Friday, November 20

The internet on this airplane isn’t working. I’m much more irritated by this fact than can possibly be reasonable.

I’m as addicted to the network as anyone I know, at the best of times, but that’s usually just me looking for another easy hit. It always seems like another thing altogether when I’m physically stuck somewhere. Looking for another hit, sure, but the way you mean it with a lab rat in a sensorily impoverished environment. Why is everybody on their phone in the waiting room, at the bus stop, in the airline terminal?

Well, because, Jesus, who doesn’t want their mind out of the neutral-colored carpets and stale HVAC air? It’s like being back in highschool. Going to gym class. Sitting in the kind of meetings that have consultants in them. There you are, stuck, and then the network gives you a pipeline out to the part of life where your movements are your own and you’re not standing in line for anything at all.

You go to a lot of meetings these days (if you’re living the kind of life with meetings in it) and people will have tablets or laptops or whatever it is in front of them. Maybe they’re pretending to take notes (maybe they are taking notes, sometimes). Maybe they’re checking their e-mail. Maybe they’re looking at cat pics on Instagram, or writing the code they’ve been thinking about for weeks, or arguing about Science Fiction novels with people on MetaFilter. Who can tell?

There is an impulse to describe this behavior as disrespectful of others' time, which is more or less correct but incomplete: Is it rude? Certainly. It is a breach of implicit social contracts. But then it’s also a turning back on itself of the disrespect for time that is structurally innate to all but a handful of meetings in general. It’s clawing back a thread of interiority and selfhood from the howling void that is Meeting Time—a kind of time within which countless people spend a majority of their working days.

(I was going to write “their working lives”, but when Meeting Time reaches a certain density, it consumes so much of the official workday that people who are inclined or required to produce things not produced by meetings are forced to extend the “actually doing shit” part of their jobs into nights, weekends, nominal mealtimes, very early mornings, and vacations.)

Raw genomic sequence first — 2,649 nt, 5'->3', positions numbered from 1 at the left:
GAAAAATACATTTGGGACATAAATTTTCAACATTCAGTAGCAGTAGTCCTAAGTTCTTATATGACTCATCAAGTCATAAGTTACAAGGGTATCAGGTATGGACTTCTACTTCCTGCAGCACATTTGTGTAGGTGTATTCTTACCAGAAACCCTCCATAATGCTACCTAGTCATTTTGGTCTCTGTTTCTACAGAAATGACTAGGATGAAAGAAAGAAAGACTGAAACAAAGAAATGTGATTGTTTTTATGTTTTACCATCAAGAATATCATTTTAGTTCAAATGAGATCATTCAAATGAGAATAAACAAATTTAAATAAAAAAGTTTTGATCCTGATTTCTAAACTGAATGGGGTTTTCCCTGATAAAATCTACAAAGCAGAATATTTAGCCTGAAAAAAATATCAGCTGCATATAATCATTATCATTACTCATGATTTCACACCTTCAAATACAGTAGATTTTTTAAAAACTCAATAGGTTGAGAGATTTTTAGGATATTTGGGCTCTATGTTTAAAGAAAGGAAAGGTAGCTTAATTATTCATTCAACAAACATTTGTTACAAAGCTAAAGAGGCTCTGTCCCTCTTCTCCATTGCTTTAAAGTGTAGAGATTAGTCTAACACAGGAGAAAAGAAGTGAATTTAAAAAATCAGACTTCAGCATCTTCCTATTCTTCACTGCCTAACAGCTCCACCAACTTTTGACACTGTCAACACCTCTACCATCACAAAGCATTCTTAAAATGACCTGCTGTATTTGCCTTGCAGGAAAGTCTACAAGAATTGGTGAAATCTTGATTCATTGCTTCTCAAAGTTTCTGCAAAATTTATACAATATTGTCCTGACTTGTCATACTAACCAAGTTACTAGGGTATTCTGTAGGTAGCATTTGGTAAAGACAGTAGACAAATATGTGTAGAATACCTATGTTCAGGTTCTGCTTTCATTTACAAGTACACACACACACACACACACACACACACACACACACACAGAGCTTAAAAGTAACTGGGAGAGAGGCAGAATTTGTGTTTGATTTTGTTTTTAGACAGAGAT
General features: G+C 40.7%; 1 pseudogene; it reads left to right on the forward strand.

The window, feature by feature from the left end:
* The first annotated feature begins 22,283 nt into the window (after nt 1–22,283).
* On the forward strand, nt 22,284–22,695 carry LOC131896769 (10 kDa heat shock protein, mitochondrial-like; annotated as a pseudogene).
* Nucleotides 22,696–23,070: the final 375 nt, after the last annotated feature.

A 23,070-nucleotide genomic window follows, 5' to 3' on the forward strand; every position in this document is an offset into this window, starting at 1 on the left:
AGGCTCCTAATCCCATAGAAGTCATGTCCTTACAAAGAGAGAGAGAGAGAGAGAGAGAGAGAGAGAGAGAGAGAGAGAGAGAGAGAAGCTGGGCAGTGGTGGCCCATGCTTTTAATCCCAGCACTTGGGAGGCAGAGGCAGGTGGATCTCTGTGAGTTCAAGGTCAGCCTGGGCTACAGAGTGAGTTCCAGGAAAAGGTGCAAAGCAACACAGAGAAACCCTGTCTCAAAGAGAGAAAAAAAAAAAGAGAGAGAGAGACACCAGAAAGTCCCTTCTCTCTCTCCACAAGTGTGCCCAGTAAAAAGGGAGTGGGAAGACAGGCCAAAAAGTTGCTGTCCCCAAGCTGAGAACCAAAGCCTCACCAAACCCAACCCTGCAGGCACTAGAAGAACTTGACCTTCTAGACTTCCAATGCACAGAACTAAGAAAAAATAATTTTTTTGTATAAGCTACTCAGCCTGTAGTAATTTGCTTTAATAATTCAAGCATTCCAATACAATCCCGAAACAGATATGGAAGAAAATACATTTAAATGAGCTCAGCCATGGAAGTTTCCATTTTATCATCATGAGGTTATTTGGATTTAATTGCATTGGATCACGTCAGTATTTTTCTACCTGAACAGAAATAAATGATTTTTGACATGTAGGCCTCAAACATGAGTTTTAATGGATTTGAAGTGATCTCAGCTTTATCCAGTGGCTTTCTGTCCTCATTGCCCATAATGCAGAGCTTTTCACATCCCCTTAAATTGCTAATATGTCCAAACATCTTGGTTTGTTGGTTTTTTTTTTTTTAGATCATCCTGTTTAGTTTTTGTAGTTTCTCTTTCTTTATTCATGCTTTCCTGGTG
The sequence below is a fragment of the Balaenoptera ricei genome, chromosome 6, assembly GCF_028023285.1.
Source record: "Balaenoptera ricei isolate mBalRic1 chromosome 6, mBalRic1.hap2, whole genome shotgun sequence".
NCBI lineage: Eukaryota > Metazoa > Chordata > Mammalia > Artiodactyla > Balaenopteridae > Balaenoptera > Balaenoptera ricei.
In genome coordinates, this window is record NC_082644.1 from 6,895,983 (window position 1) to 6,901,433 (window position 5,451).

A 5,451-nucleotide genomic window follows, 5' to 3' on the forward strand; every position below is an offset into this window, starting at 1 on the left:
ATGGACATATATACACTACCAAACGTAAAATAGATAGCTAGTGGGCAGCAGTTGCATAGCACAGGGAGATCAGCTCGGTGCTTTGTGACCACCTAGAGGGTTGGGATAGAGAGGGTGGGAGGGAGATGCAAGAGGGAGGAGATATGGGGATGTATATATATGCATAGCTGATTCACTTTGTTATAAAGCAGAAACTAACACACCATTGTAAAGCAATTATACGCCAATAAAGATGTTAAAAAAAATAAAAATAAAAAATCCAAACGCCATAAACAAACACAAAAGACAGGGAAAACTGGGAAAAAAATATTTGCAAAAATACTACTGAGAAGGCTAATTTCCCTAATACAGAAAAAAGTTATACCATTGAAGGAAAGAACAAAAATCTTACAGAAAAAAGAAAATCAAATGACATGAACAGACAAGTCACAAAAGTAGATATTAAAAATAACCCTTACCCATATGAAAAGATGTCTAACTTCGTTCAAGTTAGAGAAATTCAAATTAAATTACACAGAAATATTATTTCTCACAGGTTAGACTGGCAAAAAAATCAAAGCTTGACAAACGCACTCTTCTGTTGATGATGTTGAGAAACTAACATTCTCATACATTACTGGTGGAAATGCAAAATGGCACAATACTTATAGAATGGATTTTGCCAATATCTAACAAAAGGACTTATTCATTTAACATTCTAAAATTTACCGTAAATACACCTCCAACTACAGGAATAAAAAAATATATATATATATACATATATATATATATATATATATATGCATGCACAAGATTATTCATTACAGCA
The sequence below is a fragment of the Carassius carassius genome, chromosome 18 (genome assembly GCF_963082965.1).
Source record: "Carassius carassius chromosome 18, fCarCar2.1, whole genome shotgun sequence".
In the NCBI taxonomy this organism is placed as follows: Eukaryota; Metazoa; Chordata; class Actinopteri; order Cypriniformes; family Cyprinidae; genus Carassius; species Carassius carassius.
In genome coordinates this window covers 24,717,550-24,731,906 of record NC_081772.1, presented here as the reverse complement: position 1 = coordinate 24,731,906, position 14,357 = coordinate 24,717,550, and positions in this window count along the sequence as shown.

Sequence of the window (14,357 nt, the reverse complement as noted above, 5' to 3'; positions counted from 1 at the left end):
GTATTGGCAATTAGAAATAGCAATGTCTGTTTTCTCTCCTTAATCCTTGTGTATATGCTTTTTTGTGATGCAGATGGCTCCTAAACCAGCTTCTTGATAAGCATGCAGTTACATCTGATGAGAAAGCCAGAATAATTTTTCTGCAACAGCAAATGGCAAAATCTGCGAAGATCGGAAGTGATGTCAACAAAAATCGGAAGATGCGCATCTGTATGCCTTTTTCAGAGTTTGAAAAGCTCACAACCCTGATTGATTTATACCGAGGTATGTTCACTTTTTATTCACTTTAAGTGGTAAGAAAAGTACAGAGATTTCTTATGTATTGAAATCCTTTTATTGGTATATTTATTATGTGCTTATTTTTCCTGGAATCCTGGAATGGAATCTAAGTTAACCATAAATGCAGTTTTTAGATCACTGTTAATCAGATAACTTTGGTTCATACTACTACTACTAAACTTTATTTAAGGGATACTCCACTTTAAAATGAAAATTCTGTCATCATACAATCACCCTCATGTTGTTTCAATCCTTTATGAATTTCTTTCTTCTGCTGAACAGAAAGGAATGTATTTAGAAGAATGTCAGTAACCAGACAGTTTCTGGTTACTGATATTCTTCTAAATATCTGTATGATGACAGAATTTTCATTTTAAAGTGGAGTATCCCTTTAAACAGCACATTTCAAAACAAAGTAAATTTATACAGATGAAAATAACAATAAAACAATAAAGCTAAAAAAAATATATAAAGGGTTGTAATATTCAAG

You laptop-using meeting goers? You compulsive touchers of iPads? You with your distracting screens and your shattered attention spans? You have my approval and support. Something is being taken from you, and in the depths of your soul, you know it is something important. You have quietly elected to take a little of it back. Shine on.

Saturday, November 7

Today the county jail work crew is out putting lights up in the trees along Main Street while the local citizenry shuffles through weekend routine.

Friday, November 6

It snowed today in Longmont, for a minute, with the sky halfway clear along the edges. Later you could see fat drops on car windows and plastic chairs where it had melted in place.

Driving down to Gunbarrel, where I hardly go anymore, it was already turning well into dark. By the time I walked away from my friends and the brewery, it was cold enough for frost on windshields. I sat in the parking lot for a long time with the Toyota’s engine running, waiting for the frost to clear and poking at radio presets.

At this altitude, it’s the season of low-angled light. Of color in what trees there are with leaves, a certain deepening and broadening of tones in the dying grass and the rocks and clouds. A contrast between down here and up there, where snow is accumulating on the peaks. You get those painterly sunsets, or rolling clouds of doom down off the mountains as the foothills get their first snows.

It’s fall, but the usual signifiers feel off-kilter. It’s too warm this late in the year not to notice. I picked a ripe tomato outside my front door a few days ago. (Tonight’s frost will turn out to have ruined a dozen more.) My neighbor and I sat around my front porch in shirtsleeves and flip-flops, sweating, moving chairs to stay in the shade. I had to find a hat to shield my eyes a little.

Maybe this is nothing. It’s probably well within the bounds of expected Novembers in a place as variable as this one. Probably. We talked a lot about global warming anyway, sitting there in the heat.

I got sick for a couple of days early this week and couldn’t do much more than sleep. Composing e-mail was somewhere past the outer limits of my usefulness. It scared me—last year by this time I’d been coughing and wheezing off and on for a couple of months, a cycle that in retrospect didn’t really stop all winter.

I’m getting on a plane for New York in a couple of days. Air travel and then the city, all incoherent and feverish, sounded like a special hell. I’m better now, mostly.


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